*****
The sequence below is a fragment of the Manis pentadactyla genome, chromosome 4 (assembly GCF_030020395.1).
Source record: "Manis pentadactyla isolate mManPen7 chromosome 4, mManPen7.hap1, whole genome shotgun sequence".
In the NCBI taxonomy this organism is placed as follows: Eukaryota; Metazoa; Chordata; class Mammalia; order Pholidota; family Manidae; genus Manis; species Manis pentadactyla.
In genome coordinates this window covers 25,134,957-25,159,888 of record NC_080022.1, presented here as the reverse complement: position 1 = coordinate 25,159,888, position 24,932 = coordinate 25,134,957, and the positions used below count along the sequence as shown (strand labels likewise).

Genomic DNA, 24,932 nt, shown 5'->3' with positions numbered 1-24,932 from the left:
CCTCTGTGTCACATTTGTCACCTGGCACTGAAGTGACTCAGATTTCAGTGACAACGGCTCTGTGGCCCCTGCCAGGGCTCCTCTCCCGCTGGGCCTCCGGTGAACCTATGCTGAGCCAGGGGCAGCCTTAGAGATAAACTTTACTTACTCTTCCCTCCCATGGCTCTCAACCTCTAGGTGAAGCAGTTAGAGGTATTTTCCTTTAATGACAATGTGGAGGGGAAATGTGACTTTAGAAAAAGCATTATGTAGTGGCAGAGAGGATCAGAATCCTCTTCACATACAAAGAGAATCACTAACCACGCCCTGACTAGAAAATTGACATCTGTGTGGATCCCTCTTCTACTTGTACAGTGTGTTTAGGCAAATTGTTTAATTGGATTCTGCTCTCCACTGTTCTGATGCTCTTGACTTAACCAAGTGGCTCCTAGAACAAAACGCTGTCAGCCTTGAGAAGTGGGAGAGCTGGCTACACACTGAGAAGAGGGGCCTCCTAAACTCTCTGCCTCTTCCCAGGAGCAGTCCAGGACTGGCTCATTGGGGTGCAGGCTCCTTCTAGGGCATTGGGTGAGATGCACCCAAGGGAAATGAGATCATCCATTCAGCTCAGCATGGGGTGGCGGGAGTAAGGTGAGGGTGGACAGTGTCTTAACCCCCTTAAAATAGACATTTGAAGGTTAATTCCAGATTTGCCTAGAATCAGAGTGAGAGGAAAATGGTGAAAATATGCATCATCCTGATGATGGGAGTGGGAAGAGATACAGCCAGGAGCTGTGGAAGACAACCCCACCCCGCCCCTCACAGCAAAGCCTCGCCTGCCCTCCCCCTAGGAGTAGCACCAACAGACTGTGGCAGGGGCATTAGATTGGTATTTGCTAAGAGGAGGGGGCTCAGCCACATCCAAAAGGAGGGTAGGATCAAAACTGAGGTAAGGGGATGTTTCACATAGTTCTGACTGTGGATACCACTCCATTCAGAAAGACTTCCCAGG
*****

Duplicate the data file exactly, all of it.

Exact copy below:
The sequence below is a fragment of the Manis pentadactyla genome, chromosome 4 (assembly GCF_030020395.1).
Source record: "Manis pentadactyla isolate mManPen7 chromosome 4, mManPen7.hap1, whole genome shotgun sequence".
In the NCBI taxonomy this organism is placed as follows: Eukaryota; Metazoa; Chordata; class Mammalia; order Pholidota; family Manidae; genus Manis; species Manis pentadactyla.
In genome coordinates this window covers 25,134,957-25,159,888 of record NC_080022.1, presented here as the reverse complement: position 1 = coordinate 25,159,888, position 24,932 = coordinate 25,134,957, and the positions used below count along the sequence as shown (strand labels likewise).

Genomic DNA, 24,932 nt, shown 5'->3' with positions numbered 1-24,932 from the left:
CCTCTGTGTCACATTTGTCACCTGGCACTGAAGTGACTCAGATTTCAGTGACAACGGCTCTGTGGCCCCTGCCAGGGCTCCTCTCCCGCTGGGCCTCCGGTGAACCTATGCTGAGCCAGGGGCAGCCTTAGAGATAAACTTTACTTACTCTTCCCTCCCATGGCTCTCAACCTCTAGGTGAAGCAGTTAGAGGTATTTTCCTTTAATGACAATGTGGAGGGGAAATGTGACTTTAGAAAAAGCATTATGTAGTGGCAGAGAGGATCAGAATCCTCTTCACATACAAAGAGAATCACTAACCACGCCCTGACTAGAAAATTGACATCTGTGTGGATCCCTCTTCTACTTGTACAGTGTGTTTAGGCAAATTGTTTAATTGGATTCTGCTCTCCACTGTTCTGATGCTCTTGACTTAACCAAGTGGCTCCTAGAACAAAACGCTGTCAGCCTTGAGAAGTGGGAGAGCTGGCTACACACTGAGAAGAGGGGCCTCCTAAACTCTCTGCCTCTTCCCAGGAGCAGTCCAGGACTGGCTCATTGGGGTGCAGGCTCCTTCTAGGGCATTGGGTGAGATGCACCCAAGGGAAATGAGATCATCCATTCAGCTCAGCATGGGGTGGCGGGAGTAAGGTGAGGGTGGACAGTGTCTTAACCCCCTTAAAATAGACATTTGAAGGTTAATTCCAGATTTGCCTAGAATCAGAGTGAGAGGAAAATGGTGAAAATATGCATCATCCTGATGATGGGAGTGGGAAGAGATACAGCCAGGAGCTGTGGAAGACAACCCCACCCCGCCCCTCACAGCAAAGCCTCGCCTGCCCTCCCCCTAGGAGTAGCACCAACAGACTGTGGCAGGGGCATTAGATTGGTATTTGCTAAGAGGAGGGGGCTCAGCCACATCCAAAAGGAGGGTAGGATCAAAACTGAGGTAAGGGGATGTTTCACATAGTTCTGACTGTGGATACCACTCCATTCAGAAAGACTTCCCAGG